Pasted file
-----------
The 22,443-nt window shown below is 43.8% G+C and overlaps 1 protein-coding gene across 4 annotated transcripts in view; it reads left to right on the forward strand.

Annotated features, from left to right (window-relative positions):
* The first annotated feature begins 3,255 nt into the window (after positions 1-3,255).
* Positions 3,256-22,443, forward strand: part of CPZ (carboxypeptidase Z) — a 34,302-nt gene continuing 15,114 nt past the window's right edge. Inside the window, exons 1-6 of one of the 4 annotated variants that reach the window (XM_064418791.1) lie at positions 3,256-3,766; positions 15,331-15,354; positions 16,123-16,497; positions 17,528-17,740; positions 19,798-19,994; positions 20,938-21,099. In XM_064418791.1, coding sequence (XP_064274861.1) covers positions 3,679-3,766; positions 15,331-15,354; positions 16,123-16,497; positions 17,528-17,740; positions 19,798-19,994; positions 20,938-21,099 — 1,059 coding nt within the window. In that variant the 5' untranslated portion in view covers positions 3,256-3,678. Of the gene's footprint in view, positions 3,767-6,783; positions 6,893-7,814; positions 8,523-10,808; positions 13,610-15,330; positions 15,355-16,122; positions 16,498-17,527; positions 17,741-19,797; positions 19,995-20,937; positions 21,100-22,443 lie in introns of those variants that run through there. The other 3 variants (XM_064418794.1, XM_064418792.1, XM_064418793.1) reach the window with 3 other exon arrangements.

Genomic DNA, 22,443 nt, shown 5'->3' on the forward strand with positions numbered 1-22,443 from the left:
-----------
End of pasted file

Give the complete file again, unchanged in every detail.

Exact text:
The 22,443-nt window shown below is 43.8% G+C and overlaps 1 protein-coding gene across 4 annotated transcripts in view; it reads left to right on the forward strand.

Annotated features, from left to right (window-relative positions):
* The first annotated feature begins 3,255 nt into the window (after positions 1-3,255).
* Positions 3,256-22,443, forward strand: part of CPZ (carboxypeptidase Z) — a 34,302-nt gene continuing 15,114 nt past the window's right edge. Inside the window, exons 1-6 of one of the 4 annotated variants that reach the window (XM_064418791.1) lie at positions 3,256-3,766; positions 15,331-15,354; positions 16,123-16,497; positions 17,528-17,740; positions 19,798-19,994; positions 20,938-21,099. In XM_064418791.1, coding sequence (XP_064274861.1) covers positions 3,679-3,766; positions 15,331-15,354; positions 16,123-16,497; positions 17,528-17,740; positions 19,798-19,994; positions 20,938-21,099 — 1,059 coding nt within the window. In that variant the 5' untranslated portion in view covers positions 3,256-3,678. Of the gene's footprint in view, positions 3,767-6,783; positions 6,893-7,814; positions 8,523-10,808; positions 13,610-15,330; positions 15,355-16,122; positions 16,498-17,527; positions 17,741-19,797; positions 19,995-20,937; positions 21,100-22,443 lie in introns of those variants that run through there. The other 3 variants (XM_064418794.1, XM_064418792.1, XM_064418793.1) reach the window with 3 other exon arrangements.

Genomic DNA, 22,443 nt, shown 5'->3' on the forward strand with positions numbered 1-22,443 from the left: